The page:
For further information read the article What’s the impact of reducing parking spaces? and check the infographic Fact vs. Fiction parking control kill the retail strip.

Image Credit: David Marcu and TCAT

 

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Sky cycling

2017.02.21 Cycling Skyway

The world’s longest elevated cycling path opened last month in Xiamen, China. The project was developed eight years after middle school students proposed an aerial bike lane alongside an elevated road.

As reported by Co.Exist, China’s first sky cycling initiative is 7.6 kms long with eleven exit points and has connections with six public transport hubs, providing commuters with a fast and safe alternative to private cars.

The lane can accommodate around 2,000 bikes per hour and even those who don’t own a bike can try it by renting one of the hundreds shared bikes provided on site. To ensure that capacity limits are not surpassed, entry gates are automatically closed when it is full.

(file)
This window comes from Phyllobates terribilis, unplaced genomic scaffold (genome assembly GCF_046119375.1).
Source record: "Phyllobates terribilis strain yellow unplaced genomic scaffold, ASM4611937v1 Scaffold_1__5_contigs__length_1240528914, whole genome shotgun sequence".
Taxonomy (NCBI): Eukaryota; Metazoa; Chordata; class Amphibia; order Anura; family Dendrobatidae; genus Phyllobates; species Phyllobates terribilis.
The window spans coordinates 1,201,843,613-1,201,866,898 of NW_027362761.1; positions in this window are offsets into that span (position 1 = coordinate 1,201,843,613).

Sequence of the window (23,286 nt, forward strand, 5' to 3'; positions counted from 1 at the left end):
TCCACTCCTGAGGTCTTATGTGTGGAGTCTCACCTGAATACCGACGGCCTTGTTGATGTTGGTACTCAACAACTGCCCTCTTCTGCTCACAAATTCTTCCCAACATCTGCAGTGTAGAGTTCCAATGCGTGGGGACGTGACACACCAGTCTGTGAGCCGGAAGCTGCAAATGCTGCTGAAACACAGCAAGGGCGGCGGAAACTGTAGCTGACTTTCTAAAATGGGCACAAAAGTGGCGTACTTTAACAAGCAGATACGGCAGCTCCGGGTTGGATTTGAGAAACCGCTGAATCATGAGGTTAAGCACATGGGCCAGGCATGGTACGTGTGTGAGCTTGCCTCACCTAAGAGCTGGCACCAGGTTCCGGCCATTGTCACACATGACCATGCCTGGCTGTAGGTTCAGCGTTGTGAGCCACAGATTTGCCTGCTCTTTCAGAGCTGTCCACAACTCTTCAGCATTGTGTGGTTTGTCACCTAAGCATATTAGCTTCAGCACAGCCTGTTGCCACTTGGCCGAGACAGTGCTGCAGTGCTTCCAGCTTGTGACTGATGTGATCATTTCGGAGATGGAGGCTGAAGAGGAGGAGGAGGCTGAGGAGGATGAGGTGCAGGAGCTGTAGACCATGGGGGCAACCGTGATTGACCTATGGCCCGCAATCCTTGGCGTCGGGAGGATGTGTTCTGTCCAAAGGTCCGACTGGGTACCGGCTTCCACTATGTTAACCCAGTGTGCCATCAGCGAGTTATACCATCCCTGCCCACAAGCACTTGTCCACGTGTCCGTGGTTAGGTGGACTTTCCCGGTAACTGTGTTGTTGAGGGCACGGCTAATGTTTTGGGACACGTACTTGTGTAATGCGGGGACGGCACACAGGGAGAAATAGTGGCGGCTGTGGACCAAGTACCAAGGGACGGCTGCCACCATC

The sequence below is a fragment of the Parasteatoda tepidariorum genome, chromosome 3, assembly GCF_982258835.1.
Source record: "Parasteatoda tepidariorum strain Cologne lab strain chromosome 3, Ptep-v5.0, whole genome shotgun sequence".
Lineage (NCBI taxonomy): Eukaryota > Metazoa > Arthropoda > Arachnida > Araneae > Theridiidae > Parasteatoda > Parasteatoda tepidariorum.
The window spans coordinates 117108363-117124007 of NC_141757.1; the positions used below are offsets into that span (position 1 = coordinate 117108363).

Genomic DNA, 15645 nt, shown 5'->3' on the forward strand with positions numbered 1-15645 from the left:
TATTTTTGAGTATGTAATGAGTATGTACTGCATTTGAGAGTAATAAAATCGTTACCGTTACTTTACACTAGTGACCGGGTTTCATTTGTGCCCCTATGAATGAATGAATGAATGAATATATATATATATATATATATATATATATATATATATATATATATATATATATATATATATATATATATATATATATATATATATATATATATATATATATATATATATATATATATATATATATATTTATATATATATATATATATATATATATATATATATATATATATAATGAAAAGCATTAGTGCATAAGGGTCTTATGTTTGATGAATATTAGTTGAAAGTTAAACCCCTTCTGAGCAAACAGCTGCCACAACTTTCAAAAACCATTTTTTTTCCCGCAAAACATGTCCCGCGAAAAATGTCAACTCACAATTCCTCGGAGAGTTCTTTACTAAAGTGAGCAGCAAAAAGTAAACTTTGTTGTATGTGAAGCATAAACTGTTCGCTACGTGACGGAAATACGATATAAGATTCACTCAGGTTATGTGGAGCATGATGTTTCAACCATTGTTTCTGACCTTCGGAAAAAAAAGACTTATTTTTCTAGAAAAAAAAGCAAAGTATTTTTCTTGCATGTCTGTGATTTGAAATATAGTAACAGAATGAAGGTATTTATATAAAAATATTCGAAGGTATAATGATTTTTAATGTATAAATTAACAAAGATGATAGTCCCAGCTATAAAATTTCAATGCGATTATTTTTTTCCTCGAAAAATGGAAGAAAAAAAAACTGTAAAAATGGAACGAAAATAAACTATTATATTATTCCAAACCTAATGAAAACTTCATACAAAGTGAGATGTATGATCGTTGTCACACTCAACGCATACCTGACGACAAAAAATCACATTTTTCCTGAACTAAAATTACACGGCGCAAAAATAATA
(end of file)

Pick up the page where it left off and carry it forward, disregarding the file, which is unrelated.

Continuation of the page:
Copenhagen launched its elevated cycling paths, Cykelslangen (Cycle Snake), in 2014. It is much smaller than the Chinese development at only 220 metres, but it was designed to resolve a specific issue, according to Wired. In a part of the city where cyclists had trouble riding amongst pedestrians at a waterfront shopping area the skyway was the best alternative benefiting all users.

Cycle Snake, Copenhagen

Cycle Snake, Copenhagen

Last year, Infrastructure Victoria’s report titled “All Things Considered”, proposed the creation of bike highways in Melbourne. According to The Age, the report includes the development of elevated bicycle paths that would provide a safe route for cyclists to ride across and through the city.

Elevated bike lanes provide a safe and fast path for cyclists encouraging commuters to shift from cars to bikes. Despite that, some critics argue that it removes cyclists from the urban space consequently cutting the number of people on the streets similarly to the effect of highways. In addition, this type of infrastructure would segregate cyclists by diminishing their access to shops, cafes, pubs and other public areas. What is your opinion?